Creating nutrition standards for competitive and other foods and beverages.
Providing opportunities for physical education and activity.
Planning and implementing activities and policies for staff wellness.
The West Fargo school district's nutritional guidelines also will meet or exceed those proposed by the USDA.
For example, students will need to consume 1.6 to 2.4 ounces of meat or meat alternative a day, which narrows the former requirement of 1.5 to 3 ounces. Bread and grain requirements are 1.8 to 2.6 ounces daily, at least half of which must be whole grain. Eight fluid ounces of milk need to be offered, and two-percent milk and whole milk are no longer allowed.
Fruits and vegetables used to be a combined requirement of ¾ cup to 1 cup or two or more fruits and or vegetables. Now the USDA is proposing ½ cup to 1 cup per day of fruits, and ¾ cup to 1 cup of vegetables.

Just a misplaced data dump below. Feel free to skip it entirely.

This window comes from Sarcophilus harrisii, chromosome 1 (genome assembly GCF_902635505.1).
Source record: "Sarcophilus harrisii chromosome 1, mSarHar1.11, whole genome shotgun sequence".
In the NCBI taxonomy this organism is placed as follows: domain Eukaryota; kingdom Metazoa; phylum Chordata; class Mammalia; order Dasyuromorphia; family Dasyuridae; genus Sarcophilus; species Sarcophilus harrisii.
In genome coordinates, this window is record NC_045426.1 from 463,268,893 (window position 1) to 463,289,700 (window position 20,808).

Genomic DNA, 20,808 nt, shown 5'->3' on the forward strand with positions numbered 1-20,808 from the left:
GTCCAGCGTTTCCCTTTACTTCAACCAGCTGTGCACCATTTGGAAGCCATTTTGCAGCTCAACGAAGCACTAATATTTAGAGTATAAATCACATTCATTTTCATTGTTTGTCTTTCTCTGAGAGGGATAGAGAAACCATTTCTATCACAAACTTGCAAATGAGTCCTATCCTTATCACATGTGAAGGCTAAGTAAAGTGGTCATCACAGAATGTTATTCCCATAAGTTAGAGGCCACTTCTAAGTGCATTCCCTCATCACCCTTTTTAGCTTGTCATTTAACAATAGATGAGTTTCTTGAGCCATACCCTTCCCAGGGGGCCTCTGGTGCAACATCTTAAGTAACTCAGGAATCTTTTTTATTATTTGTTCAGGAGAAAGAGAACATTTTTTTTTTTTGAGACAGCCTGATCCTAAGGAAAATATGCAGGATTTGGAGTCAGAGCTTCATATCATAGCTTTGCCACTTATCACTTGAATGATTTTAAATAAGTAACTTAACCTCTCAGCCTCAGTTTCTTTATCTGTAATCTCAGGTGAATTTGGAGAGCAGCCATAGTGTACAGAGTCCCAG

Vegetables also should vary during the week, and must include at least ½ cup weekly of dark green vegetables, orange vegetables and legumes. Starchy vegetables - white potatoes, corn lima beans, and green beans, for example - will be limited to 1 cup weekly.
The West Fargo school district also will replace higher fat items with lower fat items, where applicable. The district will be sharing caloric, saturated fat and sodium content of meals with students, parents and staff through its website and by postings in school cafeterias.
Sliper said that, currently, finding alternatives to food offered through school is hard to come by simply because suppliers do not have products available. But as more schools jump on board with the healthy school movement, especially with the requirements set by the USDA, it's just a matter of time until those products are available, she said.
Change, no matter what, can be hard to accept sometimes. Officials hope that, with time, the changes to help increase health awareness and nutrition in the West Fargo School District will be old hat.
"It's a lot like the anti-smoking campaign was when it first started," Nitzkorski said. "Right now, less than 25 percent of society smoked, compared with many more years ago.
"It just takes time - it's a cultural thing."